Image: Laura Silsby and Charisa Coulter
Carlos Barria  /  Reuters
Charisa Coulter, left, was freed Monday in Haiti. She is seen here with Laura Silsby leaving the courthouse in Port-au-Prince on Feb. 23.
updated 3/8/2010 9:26:58 PM ET 2010-03-09T02:26:58

One of two Baptist missionaries still held on kidnapping charges in Haiti has arrived in the U.S. after being released after more than a month in custody.

The father of 24-year-old Charisa Coulter says she went straight to a hotel after flying into Miami late Monday, hours after she was taken from her jail cell to the Haiti airport by U.S. Embassy staff.

Mel Coulter told The Associated Press he did not know when his daughter would return to Idaho.

Charisa Coulter and nine other Americans were arrested for trying to take 33 children out of Haiti after the earthquake. Only the leader of the Idaho-based missionary group, Laura Silsby, remains in custody. Mel Coulter says Silsby's situation makes his daughter's release bittersweet.

‘No prosecution witnesses’
Defense lawyer Louis Ricardo Chachoute said Coulter was released because there was no evidence to support the charges of kidnapping and criminal association. He predicted Silsby would be released soon as well.

“There are no prosecution witnesses to substantiate anything,” Chachoute said.

Coulter, of Boise, Idaho, is a diabetic and had medical difficulties during her confinement. She was treated at least once, on Feb. 1, by American doctors after collapsing with what she said was either severe dehydration or the flu.

After a court hearing Monday for Silsby, Judge Bernard Saint-Vil said he heard evidence from a police officer who said he stopped Silsby from loading a bus with children near the Dominican Republic consulate in Port-au-Prince on Jan. 26. That was three days before her group was arrested while trying to cross into the Dominican Republic with 33 children.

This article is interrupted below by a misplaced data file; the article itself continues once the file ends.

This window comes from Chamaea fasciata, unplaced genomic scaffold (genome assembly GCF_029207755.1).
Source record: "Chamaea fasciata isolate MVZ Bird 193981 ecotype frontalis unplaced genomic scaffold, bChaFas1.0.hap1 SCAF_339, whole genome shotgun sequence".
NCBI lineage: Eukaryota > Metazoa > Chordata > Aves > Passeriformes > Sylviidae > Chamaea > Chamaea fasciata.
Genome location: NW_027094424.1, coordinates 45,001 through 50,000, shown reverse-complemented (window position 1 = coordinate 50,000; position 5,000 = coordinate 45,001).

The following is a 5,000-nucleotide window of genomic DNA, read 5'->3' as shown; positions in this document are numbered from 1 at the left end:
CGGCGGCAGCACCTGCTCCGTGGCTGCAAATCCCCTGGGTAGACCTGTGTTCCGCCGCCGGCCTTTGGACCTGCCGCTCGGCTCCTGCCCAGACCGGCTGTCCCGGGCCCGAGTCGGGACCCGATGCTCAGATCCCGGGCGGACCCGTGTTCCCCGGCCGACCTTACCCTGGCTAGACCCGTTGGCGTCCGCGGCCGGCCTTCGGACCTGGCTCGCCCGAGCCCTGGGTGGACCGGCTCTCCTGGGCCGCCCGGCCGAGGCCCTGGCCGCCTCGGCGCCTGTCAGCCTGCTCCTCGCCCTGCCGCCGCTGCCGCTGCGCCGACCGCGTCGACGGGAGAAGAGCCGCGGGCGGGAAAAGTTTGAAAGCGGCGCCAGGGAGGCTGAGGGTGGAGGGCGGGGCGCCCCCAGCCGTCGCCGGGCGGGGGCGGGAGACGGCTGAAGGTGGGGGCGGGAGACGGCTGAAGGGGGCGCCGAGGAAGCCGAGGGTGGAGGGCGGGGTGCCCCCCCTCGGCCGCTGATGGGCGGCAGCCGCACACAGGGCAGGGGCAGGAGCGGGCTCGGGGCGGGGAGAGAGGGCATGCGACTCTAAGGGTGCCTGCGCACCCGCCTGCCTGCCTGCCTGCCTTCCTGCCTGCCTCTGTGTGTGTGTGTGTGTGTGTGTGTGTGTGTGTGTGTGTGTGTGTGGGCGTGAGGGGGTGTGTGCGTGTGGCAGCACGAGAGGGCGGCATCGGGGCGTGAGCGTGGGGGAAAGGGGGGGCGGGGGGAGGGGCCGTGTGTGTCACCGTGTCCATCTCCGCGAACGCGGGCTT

“I found inconsistencies in some of Laura’s statements,” Saint-Vil told reporters, saying he planned to visit the Dominican consulate to resolve them.

The Dominican consul in Haiti, Carlos Castillo, has said previously that he warned Silsby she lacked the required papers to leave the country with the children and risked being arrested at the border for child trafficking.

The Americans’ arrest came as Haitian authorities were trying to crack down on unauthorized adoptions to prevent child trafficking in the chaos following the catastrophic Jan. 12 earthquake.

‘There was no child snatching’
Silsby initially said the children were orphaned in the quake that the government said has killed more than 230,000 people. But the AP found the children had been given away by still-living parents.

Chachoute said the Americans only came to Haiti to help the country. “Firstly, there was no criminal conspiracy; secondly, there was no child snatching,” he said.

Silsby herself repeated Monday that “I came from very far, and I came here to help the children.”

The group planned to take the children to the neighboring Dominican Republic to an orphanage that Silsby was creating in a former hotel.

The judge released eight of the Americans on Feb. 17 after concluding parents voluntarily gave up their children in the belief that the Baptist group would give them a better life. But he decided he still had additional questions for Silsby and Coulter.

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